Will Independent Abortion Counselling Help Women Make an Informed Decision?

By Amy Taylor on July 05, 2012

Last year, 189,931 terminations were carried out on women in Wales and England. During their annual conference, members of the British Medical Association voted in favour of providing impartial advice to those who are looking to undergo abortion. With this, they hope to cut the abortion rate by up to third.

Currently, women are given advice only by the staff at the clinics, such as those that are run by the Pregnancy Advisory Service and Marie Stopes.

Why Some Women Decide to Undergo Abortion

Abortion refers to the process of ending pregnancy so it does not result to the birth of the child. There are different reasons why a woman may choose to end her pregnancy. It could be due to her personal circumstances, or to the possibility of the baby suffering from a serious medical condition. While some women find abortion as a kind of decision that’s easy to make, for some, it could be the most difficult and confusing decision. When women are faced with various psychological factors and pressures, they end up making a decision that’s not entirely their own.

How Counselling Helps

Pre Abortion

Unwanted pregnancy often puts a woman into a very difficult situation. Research shows that many women find it hard to decide whether to pursue an abortion or not. Experts found that those who went on abortion even just once suffer from emotional and psychological challenges either short-lived or long-term. In times of confusion, an unbiased counselling can help a woman foresee her options and make a decision of her own. In most cases, an unwanted pregnancy may end up in adoption, fostering, and the decision to struggle and care for the child. Counselling can help a woman make the right decision by showing them the pros and cons, and all possible options and consequences that might take place.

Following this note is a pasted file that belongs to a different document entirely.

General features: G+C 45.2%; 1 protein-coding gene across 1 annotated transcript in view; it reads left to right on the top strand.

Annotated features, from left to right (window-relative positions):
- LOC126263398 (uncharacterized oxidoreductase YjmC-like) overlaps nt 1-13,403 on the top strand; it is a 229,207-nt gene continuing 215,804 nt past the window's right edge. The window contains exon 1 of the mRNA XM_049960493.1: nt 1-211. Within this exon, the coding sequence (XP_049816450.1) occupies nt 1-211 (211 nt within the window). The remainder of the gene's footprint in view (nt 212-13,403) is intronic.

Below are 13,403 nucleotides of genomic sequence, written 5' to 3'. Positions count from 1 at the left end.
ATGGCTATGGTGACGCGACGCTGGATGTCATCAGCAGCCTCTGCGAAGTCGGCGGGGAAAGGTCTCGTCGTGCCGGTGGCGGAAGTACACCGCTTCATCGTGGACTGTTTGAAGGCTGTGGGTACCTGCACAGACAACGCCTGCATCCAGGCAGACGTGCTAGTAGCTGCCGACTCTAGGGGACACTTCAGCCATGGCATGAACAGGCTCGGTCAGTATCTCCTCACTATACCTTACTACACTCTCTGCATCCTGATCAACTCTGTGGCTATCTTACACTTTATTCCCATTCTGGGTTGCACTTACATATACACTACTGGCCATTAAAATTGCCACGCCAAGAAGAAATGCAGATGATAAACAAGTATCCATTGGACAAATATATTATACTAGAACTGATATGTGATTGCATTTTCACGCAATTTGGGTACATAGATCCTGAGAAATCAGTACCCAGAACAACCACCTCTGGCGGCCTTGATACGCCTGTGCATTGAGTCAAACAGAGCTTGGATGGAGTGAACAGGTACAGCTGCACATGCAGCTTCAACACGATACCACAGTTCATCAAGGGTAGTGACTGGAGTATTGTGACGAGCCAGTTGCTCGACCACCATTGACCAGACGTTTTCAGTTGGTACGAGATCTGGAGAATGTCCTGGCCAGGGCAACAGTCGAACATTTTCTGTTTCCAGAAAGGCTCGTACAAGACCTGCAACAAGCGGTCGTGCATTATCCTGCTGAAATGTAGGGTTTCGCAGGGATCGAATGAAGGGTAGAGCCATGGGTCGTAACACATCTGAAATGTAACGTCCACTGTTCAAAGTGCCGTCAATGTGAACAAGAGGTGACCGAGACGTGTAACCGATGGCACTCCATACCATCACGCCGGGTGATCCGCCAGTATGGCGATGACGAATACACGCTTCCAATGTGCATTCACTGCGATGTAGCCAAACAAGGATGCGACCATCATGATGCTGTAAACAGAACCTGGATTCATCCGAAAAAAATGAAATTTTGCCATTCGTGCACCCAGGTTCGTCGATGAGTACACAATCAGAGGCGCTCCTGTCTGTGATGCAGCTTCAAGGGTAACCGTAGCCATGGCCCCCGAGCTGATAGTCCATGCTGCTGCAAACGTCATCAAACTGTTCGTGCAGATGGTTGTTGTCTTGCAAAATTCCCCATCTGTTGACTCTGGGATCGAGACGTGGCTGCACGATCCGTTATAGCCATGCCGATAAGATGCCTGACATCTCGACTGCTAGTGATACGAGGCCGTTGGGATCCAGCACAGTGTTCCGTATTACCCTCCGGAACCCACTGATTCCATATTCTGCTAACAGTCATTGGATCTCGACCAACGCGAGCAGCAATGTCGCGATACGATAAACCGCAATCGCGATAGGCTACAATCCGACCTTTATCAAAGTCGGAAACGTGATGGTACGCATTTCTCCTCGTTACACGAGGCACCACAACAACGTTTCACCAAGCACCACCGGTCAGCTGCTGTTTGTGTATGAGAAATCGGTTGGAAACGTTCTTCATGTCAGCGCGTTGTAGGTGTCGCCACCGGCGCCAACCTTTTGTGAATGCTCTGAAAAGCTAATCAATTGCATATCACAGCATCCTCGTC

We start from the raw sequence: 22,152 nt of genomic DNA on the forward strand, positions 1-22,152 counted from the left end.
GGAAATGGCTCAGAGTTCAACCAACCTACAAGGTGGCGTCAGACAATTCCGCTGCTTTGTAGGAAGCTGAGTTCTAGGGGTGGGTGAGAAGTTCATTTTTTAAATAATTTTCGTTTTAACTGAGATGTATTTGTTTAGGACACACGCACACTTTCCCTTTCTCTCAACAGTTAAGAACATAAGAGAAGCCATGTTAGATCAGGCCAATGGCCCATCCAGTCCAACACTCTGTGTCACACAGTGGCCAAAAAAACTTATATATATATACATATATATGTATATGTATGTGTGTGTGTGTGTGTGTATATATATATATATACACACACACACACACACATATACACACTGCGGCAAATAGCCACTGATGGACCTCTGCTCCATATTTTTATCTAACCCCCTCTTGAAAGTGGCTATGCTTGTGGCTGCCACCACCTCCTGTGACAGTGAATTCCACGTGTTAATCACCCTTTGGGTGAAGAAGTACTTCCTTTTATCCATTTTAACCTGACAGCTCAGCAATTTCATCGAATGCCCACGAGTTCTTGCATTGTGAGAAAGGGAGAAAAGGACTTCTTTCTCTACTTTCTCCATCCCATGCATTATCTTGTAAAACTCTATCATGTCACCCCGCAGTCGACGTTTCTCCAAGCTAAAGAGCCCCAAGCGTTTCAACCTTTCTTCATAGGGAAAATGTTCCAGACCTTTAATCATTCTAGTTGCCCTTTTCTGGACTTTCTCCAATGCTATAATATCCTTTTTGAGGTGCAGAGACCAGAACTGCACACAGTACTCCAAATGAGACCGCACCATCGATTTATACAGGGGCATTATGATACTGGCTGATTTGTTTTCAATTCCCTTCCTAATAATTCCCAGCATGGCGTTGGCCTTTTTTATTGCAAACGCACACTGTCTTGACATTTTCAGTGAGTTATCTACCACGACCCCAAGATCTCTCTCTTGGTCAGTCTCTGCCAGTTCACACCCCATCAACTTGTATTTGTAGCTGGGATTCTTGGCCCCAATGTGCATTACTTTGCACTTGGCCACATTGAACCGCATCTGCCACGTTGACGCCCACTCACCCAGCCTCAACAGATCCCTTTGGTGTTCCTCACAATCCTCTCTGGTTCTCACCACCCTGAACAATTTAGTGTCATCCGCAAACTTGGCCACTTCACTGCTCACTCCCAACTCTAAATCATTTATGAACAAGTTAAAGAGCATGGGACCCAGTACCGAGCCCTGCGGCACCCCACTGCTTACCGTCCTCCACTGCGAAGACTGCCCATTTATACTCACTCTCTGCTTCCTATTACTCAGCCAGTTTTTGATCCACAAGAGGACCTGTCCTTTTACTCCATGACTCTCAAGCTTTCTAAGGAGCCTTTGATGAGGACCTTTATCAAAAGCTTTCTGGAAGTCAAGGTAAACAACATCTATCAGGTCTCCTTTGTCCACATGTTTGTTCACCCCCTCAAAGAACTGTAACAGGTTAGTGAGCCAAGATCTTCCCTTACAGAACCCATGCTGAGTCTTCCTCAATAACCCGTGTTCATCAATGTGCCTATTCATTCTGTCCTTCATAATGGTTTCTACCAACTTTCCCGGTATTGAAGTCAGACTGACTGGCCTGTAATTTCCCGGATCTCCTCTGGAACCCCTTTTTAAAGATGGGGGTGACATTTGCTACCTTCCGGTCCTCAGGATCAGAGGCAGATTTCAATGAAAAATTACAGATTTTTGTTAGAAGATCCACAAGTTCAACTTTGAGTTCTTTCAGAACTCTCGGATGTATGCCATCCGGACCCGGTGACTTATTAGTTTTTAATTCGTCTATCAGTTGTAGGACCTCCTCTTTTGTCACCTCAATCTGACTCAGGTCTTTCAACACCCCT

Post Abortion

Some women who have undergone abortion experience depression and guilt feelings later in life. To be able to move on and free themselves from whatever it is that’s pulling them back to sadness, choosing to undergo post psychotherapy is one great option.

The Role of Therapists

Professor Wendy Savage, a member of the British Medical Association and spokesperson for the group Doctors for a Women’s Choice on Abortion, warned that providing advice to women considering abortion may increase the delay for women before an abortion, which could be dangerous. But according to MP Nadine Dorries, access to counselling isn’t about delaying the process, but increasing the choice for abortion. However, therapists must be aware of the philosophical and religious beliefs of the clients and must help them understand more of their beliefs, needs, and values, rather than insisting the therapist’s own views.

Counselling helps individuals make an informed decision. There are clinics staffed with trained therapists who are non judgemental and are able to help. Even couples who are exploring their options should be given meaningful understanding of abortion through counselling.

What do you think – should women considering abortion receive independent counselling? Will this enable them to make an informed choice, or are information and advice they get from their doctors enough? Please feel free to add your comments below.

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